Comments (10) | Tags: libraries rendering c++ | Author: Adam Sawicki | Share

Aug 2010

Demo for RiverWash 2010

I code a demo for RiverWash 2010 demoscene party. I had a lot of doubt on this, but the more is done, the more I feel convinced I'm going to show it on the party, despite I know it's not of the highest quality, both because no super-advanced technology is involved and because I made all the graphics myself :) It will be my first demo made for such competition. All in all I'm more from Warsztat than demoscene community. Still I like the scenish atmosphere and after each big party, like Assembly or Breakpoint, I download and watch the productions. I've also been at the RiverWash last year and I had a lot of fun there.

I probably shouldn't show my demo before the party, so I'll do something inspired by what my former employers did on the website of their new game development studio - 11 bit studios - I'll show only small parts of some screenshots :)

Comments (2) | Tags: rendering events demoscene productions | Author: Adam Sawicki | Share

Aug 2010


On July 25-29th the 37th SIGGRAPH 2010 conference took place, subtitled "The People Behind the Pixels" this year. As always, many interesting papers were presented, varying from purely scientific, not-so-practical and working with SIGGRAPH-Interative-Frame-Rate (TM) :) through advances in movies and photography technology till what's most interesting for me - the real-time, hardware-accelerated graphics rendering related to game development. Now, after the event, many papers and slides are available for free to download. If you are interested, here are some links:

There is also a very active #siggraph hashtag on Twitter.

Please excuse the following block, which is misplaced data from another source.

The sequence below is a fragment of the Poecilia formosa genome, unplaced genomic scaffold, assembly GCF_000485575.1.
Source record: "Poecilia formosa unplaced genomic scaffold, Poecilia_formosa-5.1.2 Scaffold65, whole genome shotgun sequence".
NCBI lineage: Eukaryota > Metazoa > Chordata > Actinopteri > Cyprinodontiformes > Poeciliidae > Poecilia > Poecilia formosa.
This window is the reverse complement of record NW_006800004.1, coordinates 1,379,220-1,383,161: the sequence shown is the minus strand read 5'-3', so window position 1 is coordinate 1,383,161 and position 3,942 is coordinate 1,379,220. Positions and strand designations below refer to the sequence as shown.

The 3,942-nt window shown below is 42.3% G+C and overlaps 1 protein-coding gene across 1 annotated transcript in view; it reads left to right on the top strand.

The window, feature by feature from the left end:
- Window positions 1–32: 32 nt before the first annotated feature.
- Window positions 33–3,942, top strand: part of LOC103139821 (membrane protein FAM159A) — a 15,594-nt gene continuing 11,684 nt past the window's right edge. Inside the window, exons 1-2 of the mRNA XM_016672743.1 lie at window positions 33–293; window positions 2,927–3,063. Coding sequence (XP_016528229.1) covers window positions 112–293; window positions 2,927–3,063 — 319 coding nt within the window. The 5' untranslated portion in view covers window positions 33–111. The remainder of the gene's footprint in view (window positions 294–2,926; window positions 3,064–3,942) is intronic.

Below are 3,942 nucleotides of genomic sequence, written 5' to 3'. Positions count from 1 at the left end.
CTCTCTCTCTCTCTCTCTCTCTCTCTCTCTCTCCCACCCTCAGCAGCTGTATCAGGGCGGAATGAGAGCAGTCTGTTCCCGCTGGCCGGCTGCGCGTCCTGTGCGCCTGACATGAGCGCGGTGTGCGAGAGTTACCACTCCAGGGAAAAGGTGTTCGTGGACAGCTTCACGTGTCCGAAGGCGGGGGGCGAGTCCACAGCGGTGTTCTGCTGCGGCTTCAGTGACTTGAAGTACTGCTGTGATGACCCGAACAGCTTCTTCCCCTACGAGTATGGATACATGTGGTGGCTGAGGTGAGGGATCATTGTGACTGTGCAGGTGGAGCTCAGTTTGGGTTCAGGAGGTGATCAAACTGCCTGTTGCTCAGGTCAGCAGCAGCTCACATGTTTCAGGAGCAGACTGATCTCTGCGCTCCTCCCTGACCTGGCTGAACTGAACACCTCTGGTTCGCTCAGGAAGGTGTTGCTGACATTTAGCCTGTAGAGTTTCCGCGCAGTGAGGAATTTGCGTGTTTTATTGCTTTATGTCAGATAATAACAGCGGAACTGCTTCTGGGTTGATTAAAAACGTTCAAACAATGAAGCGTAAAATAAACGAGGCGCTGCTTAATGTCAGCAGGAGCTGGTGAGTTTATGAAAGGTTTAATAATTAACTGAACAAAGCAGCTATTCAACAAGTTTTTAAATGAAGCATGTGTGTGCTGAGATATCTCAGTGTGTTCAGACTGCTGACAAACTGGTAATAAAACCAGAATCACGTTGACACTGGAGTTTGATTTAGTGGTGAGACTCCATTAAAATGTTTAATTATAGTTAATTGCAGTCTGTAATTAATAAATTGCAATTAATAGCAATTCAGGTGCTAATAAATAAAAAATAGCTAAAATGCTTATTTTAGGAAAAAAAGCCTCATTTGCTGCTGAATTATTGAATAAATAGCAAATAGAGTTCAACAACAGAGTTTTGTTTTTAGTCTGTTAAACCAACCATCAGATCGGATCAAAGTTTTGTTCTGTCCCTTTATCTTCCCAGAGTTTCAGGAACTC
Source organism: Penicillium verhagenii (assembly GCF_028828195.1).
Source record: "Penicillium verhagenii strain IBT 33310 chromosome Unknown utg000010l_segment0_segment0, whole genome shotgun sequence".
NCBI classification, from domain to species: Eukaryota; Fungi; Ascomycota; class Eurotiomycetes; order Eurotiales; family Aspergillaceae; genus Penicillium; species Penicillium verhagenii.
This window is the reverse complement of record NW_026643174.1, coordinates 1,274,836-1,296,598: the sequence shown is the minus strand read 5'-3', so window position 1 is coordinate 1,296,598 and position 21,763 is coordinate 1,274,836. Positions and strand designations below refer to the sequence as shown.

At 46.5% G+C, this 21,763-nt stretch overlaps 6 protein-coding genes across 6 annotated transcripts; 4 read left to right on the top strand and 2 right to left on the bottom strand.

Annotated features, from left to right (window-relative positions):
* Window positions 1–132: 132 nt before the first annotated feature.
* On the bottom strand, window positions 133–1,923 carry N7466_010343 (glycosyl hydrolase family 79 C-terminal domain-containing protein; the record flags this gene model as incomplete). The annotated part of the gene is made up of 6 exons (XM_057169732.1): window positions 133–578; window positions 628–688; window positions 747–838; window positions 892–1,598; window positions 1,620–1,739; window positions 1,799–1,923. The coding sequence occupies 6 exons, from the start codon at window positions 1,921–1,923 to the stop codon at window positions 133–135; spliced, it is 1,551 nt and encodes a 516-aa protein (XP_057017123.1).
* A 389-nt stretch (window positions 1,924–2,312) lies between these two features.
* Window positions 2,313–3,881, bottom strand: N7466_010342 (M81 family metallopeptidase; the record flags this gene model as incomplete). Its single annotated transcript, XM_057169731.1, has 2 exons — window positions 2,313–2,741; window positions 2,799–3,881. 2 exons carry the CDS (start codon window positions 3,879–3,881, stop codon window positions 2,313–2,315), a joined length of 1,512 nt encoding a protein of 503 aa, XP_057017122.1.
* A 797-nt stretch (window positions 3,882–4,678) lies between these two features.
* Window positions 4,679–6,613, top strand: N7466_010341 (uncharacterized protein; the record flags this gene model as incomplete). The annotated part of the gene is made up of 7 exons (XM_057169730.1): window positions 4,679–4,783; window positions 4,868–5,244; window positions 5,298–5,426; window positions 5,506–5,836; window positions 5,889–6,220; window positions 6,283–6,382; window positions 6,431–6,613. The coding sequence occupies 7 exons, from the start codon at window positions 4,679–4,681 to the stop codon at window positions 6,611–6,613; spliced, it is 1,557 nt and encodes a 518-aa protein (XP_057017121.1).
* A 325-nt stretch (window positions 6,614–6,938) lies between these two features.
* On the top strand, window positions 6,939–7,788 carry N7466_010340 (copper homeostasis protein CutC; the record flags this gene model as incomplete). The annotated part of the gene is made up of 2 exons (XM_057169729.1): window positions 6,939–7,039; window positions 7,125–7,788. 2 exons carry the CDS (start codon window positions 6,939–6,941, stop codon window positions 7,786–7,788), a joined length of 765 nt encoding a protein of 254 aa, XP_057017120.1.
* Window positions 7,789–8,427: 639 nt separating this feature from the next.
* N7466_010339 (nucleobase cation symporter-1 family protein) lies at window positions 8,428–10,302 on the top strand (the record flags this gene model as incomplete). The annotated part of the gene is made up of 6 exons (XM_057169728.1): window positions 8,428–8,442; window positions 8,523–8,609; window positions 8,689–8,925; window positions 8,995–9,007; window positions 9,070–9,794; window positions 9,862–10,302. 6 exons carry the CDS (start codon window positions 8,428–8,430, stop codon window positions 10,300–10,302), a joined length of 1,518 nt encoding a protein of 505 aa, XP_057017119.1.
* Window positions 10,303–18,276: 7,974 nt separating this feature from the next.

Comments (0) | Tags: rendering events | Author: Adam Sawicki | Share

Jul 2010

Music Analysis - Spectrogram

I've started learning about sound analysis. I have some deficiencies in education when it comes to digital signal processing (greetings for the professor who taught this subject at our university ;) but Wikipedia comes to the rescue. As a starting point, here is a spectrogram I've made from one of my recent favourite songs: Sarge Devant feat. Emma Hewitt - Take Me With You.

Now I'm going to exaplain in details how I've done this by showing some C++ code. First I had to figure out how to decode an MP3, OGG or other compressed sound format. FMOD is my favourite sound library and I knew it can play many file formats. It took me some time though to find functions for fast decoding uncompressed PCM data from a song without actually playing it for all 3 minutes. I've found on the FMOD forum that Sound::seekData and Sound::readData can do the job. Finally I've finished with this code (all code shown here is stripped from error checking which I actually do everywhere):

Read full entry > | Comments (5) | Tags: math libraries music rendering dsp algorithms | Author: Adam Sawicki | Share